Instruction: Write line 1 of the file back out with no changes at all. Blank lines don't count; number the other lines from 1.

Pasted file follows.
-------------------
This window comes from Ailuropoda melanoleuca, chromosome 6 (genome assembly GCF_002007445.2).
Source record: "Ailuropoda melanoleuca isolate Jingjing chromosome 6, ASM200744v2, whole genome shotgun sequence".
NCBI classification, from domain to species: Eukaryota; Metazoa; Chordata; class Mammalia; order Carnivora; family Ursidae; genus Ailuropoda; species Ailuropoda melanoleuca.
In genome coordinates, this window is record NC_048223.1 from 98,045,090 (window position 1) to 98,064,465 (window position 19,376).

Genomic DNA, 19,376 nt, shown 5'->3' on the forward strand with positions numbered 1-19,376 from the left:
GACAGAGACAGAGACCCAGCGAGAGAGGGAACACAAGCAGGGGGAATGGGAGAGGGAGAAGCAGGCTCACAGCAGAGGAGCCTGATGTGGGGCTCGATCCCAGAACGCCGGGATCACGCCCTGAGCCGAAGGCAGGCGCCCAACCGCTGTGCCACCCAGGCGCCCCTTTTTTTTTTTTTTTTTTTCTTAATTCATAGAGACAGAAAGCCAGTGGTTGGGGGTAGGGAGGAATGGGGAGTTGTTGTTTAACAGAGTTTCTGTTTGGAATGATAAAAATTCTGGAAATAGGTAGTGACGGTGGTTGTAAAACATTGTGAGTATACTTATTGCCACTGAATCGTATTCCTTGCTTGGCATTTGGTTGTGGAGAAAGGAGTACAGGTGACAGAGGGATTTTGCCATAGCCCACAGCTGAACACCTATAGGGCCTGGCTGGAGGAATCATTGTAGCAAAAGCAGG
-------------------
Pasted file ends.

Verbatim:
This window comes from Ailuropoda melanoleuca, chromosome 6 (genome assembly GCF_002007445.2).